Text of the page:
Photography: Caitlin Bensel; Food Styling: Torie Cox
You may know Koolickles (or Kool-Aid pickles) as a TikTok trend that involves soaking pickles in Kool-Aid, but did you know that the traditions of this colorful snack hack actually lie in the Mississippi Delta?
Yes, these delicacies have origins deep in the South, where they were famous and beloved long before they became a food trend on social media.
The exact origins of Kool-Aid pickles are hard to pin down. Like most good food tales, there are a few different starts to the Kool-Aid pickle, or as it is commonly known, the Koolickle. It is even sometimes called a Pickoola.
Soul Food Scholar and food historian Adrian Miller has a few thoughts on the original Kool-Aid pickle: The first is the strong pickling traditions in the South.
"It wasn't unlikely to see different colored pickled things on a relish tray," he said. "Giving pickles a different color has been around in Southern culture."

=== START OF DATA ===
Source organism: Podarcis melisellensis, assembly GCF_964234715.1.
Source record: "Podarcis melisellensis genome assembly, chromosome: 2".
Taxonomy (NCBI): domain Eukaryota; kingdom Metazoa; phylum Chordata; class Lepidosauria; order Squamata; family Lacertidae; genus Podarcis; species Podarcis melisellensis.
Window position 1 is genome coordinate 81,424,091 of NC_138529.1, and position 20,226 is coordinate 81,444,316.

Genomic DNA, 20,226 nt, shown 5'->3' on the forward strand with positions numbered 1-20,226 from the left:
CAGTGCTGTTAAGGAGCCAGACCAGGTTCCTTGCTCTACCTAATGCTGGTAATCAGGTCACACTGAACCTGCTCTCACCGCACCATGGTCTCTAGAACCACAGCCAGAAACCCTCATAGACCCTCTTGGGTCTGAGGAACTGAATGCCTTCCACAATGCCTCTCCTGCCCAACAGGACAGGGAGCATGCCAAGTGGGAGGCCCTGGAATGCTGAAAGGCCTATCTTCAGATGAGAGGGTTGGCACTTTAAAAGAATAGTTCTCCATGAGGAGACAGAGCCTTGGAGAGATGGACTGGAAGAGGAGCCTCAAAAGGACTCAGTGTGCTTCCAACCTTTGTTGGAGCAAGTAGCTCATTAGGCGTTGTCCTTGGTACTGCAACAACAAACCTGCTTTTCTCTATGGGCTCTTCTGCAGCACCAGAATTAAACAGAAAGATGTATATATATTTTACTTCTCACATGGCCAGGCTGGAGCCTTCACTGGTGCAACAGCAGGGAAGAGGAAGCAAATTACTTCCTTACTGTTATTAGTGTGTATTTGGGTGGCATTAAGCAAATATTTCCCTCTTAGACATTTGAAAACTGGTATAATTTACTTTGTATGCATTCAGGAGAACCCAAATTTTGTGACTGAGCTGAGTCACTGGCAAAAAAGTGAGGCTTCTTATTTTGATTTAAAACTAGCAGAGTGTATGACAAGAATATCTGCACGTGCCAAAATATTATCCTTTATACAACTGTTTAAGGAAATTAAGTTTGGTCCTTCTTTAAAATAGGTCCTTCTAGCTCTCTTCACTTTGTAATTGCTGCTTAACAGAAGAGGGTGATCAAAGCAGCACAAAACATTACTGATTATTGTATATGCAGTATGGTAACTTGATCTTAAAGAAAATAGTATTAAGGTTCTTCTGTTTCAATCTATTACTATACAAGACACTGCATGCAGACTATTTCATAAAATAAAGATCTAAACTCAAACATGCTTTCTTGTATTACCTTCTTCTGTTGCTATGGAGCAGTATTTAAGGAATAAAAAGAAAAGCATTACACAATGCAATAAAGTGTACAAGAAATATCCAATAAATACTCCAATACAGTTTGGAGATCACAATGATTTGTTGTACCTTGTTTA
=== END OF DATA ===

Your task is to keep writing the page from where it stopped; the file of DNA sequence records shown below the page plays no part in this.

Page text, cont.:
Though there isn't much definitive literature pointing this way, it is entirely possible that kids or even adults started making their own versions of fancier colored pickles with Kool-Aid.
Older African Americans my remember putting a peppermint stick in a pickle, a trend seen in the Mississippi Delta, Chicago, and Texas that originated around the 1940s. Iterations of that (sticking a Jolly Rancher and other hard candies) may have also spawned the Kool-Aid pickle trend. This evolved with kids starting to sprinkle Pixie stick sugar and even Kool-Aid on the sour spears. So that's another route, believes Miller.
Regardless of where it started, it has a strong foothold still in the Mississippi Delta region thanks to stores like Bryant's and Double Quick. The latter still sells a half of a big dill Kool-Aid pickle, straight out of the giant two-gallon pickle jar at the counter for 52 cents.
"It is very popular amongst kids," says Kyle Mitchell from Double Quick.
Some people put salt on them to make it a sweet, sour, and salty combination.
Get the Recipe: Kool-Aid Pickles